3. Mass – malignancy
      4. Septic emboli
  3. For evaluation of DAH consider CTPE as first line imaging study – You’ll get the information from the non-contrast series PLUS the addition of contrast will help r/o PE, possibly identify AVMs and provide a potential target for future interventions if needed.

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Evaluation of Hemoptysis

  • Approach to hemoptysis: airways disease (most common), pulmonary parenchymal disease, or pulmonary vascular disease, or may be idiopathic
  • CT Approach to Hemoptysis
    • Diffuse – DAH (capillaritis, vasculitis), cardio-pulmonary edema
    • Focal – Cavity, AVM, bronchiectasis,
  • Massive hemoptysis as either ≥500 mL of expectorated blood over a 24 hour period or bleeding at a rate ≥100 mL/hour.
  • History: include age, smoking history, duration and quantity of hemoptysis, and association with symptoms of acute bronchitis or an acute exacerbation of chronic bronchitis or bronchiectasis (change in sputum, blood streaking superimposed upon purulent sputum)
  • Laboratory studies to consider: Hgb, platelet count, a coagulation profile, urinalysis w/ micro, blood urea nitrogen, plasma creatinine concentration, ESR/CRP and collection of sputum for microbiologic studies.
    • ANCA, ANA, anti-GBM, complement levels
  • Imaging: Can start with CXR, but would quickly move towards CTPE – r/o PE, assess for AVMs and provides a potential target for future interventions if needed
  • DAH diagnosis: gold standard diagnosis is via BAL

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Approach to VasculitisBold face indicates can present with a pulmonary-renal syndrome

Small vessel

  • ANCA- associated or “pauci immune”
  1. GPA: c-ANCA
  2. Microscopic polyangitis: p-ANCA
  3. Eosinophilia granulomatosis with polyangitis: p-ANCA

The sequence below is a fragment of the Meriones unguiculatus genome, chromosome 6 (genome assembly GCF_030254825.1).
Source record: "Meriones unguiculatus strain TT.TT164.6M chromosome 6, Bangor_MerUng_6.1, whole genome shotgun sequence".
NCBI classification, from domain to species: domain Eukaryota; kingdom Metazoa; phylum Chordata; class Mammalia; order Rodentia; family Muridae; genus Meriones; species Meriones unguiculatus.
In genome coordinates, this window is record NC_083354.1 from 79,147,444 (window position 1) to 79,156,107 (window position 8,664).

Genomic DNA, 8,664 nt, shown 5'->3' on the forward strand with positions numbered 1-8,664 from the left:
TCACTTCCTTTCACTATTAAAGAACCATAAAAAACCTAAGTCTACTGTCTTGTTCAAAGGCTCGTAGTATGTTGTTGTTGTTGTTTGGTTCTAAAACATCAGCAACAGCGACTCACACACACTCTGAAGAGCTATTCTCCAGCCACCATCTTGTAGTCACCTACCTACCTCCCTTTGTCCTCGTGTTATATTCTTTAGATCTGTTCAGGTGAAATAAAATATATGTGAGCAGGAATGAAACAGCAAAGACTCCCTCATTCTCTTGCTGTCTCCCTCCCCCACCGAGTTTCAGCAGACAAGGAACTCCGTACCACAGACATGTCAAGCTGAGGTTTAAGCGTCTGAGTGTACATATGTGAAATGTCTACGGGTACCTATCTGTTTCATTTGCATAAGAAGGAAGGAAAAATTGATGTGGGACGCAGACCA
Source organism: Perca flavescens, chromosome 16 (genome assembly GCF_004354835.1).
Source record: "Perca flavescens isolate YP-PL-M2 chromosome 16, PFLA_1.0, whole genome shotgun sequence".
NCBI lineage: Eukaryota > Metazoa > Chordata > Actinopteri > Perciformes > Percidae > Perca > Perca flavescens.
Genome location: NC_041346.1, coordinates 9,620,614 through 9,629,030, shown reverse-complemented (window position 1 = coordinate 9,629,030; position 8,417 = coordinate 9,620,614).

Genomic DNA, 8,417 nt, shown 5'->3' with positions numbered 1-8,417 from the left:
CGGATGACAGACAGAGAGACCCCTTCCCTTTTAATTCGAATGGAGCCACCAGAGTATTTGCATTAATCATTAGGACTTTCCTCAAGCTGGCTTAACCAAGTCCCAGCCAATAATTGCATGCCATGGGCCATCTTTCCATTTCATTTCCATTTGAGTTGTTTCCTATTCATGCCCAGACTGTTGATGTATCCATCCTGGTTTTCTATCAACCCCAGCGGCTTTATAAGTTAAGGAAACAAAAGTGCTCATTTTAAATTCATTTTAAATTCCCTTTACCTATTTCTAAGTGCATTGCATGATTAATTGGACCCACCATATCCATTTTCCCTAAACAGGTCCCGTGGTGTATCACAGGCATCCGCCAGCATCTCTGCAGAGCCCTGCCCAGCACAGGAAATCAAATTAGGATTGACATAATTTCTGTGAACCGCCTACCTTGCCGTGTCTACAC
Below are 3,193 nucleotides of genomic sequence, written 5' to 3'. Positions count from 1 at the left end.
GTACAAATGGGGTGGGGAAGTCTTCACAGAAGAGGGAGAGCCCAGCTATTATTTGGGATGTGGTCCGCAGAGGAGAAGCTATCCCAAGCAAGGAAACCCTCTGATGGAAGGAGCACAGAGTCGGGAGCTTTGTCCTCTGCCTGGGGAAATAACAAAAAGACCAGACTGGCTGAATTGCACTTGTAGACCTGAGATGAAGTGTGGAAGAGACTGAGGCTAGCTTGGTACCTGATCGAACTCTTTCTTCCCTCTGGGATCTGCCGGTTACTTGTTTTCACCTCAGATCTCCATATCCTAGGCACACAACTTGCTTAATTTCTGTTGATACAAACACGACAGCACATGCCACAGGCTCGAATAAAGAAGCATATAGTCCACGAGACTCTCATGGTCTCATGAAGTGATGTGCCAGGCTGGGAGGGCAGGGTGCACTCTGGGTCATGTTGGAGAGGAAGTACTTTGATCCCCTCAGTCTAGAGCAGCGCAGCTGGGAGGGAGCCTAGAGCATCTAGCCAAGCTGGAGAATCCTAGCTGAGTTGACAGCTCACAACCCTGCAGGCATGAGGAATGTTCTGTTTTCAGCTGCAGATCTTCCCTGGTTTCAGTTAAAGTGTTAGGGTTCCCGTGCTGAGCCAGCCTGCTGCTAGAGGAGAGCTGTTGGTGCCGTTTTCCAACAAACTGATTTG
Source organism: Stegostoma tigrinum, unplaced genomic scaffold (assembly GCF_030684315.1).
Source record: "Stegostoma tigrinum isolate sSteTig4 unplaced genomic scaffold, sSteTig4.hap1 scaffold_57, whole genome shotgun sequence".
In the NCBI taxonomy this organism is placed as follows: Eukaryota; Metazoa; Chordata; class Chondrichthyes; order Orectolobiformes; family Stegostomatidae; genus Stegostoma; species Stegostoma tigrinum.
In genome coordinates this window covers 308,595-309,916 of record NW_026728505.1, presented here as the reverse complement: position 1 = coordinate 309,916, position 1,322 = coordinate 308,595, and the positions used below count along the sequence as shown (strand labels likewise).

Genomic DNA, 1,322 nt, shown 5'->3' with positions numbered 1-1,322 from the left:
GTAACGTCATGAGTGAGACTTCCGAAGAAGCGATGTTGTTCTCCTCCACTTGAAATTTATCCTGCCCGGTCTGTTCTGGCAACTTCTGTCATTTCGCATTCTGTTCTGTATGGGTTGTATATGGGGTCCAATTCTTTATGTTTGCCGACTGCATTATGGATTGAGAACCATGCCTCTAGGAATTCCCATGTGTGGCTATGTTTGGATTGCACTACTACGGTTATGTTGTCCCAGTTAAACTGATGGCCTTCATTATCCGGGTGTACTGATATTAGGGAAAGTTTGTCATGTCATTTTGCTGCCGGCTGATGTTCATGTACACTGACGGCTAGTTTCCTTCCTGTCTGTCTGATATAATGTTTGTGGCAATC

• Anti-GBM
  • Lupus – low C3/C4
  • Cryoglobulinemic – low C4

 

 

 

Medium vessel

  • PAN –often spares the lung
  • Kawasaki disease

Large vessel

  • Giant cell arteritis
  • Takayasu arteritis

Check out the algorithm below for an approach glomerulonephritis that highlights pulmonary-renal syndromes from Orlando Regional Medical Center:

https://www.slideshare.net/zunaira8/pulm-renal-syndromes

Picture1

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ANCA Testing

  • Immune-fluorescence testing is ideal, though in some institutions (including our own), results are reported as positivity with a secondary test for the associated antigens (as opposed to describing the location of the immune-fluorescence).
  • At Moffitt, the antigen testing comes back as a quantitative assessment of the circulating antibody to the following antigens:
    • MPO – which generally corresponds to p-ANCA antibodies
    • PR3 – which generally corresponds to c-ANCA antibodies
    • See the associated image from the Cleveland Clinic below
  • c-ANCA is associated with GPA, p-ANCA is associated with MPA and GPA, though is negative in up to 50% of cases!!
  • We don’t usually follow ANCA levels in the setting of flares as this does not correlate well with disease activity

rheumatic-fig2_large

http://www.clevelandclinicmeded.com/medicalpubs/diseasemanagement/rheumatology/laboratory-evaluation-rheumatic-diseases/

Moffitt Pearls 6.14.17 – GI Report

Pearls 6.14.17 – GI – Morning Report

Thank you to Salman for presenting an amazing case of a young woman with history of EtoH hepatitis p/w with fatigue, lightheadedness found to be severely anemic with evidence of active hemolysis and new cirrhosis. Work-up is ongoing.

**KEY PEARLS**

  1. Acute alcoholic hepatitis is a chronic disease (despite the name!). Presentation is based on predominantly cumulative burden – a single binge in a patient with otherwise minimal alcohol intake is unlikely to cause severe alcoholic hepatitis.
  2. In a young patient (< 35 yo) with new diagnosis of liver injury consider genetic causes including Wilson’s, hemochromatosis and alpha-1 antitrypsin disease in addition to autoimmune, vascular and infectious hepatitis.
  3. The smear and reticulocyte count are the key initial lab studies to frame your differential for hemolytic anemia.

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For those who want more information:

Alcoholic Hepatitis

The clinical syndrome of acute alcoholic hepatitis includes the following compilation of laboratory and clinical features:

  • Moderately elevated transaminases in a 2:1 ratio of AST/ALT
    • Typically less than 300, rarely greater than 500
  • Elevated bilirubin and Jaundice
    • Jaundice generally develops within 3 months prior to presentation
  • Fever & Neutrophilic Leukocytosis
    • Both should only be ascribed to alcoholic hepatitis after ruling out infection!
  • Right upper quadrant pain – can often palpate tender hepatomegaly
  • Clinical history of chronic drinking with or without recent bing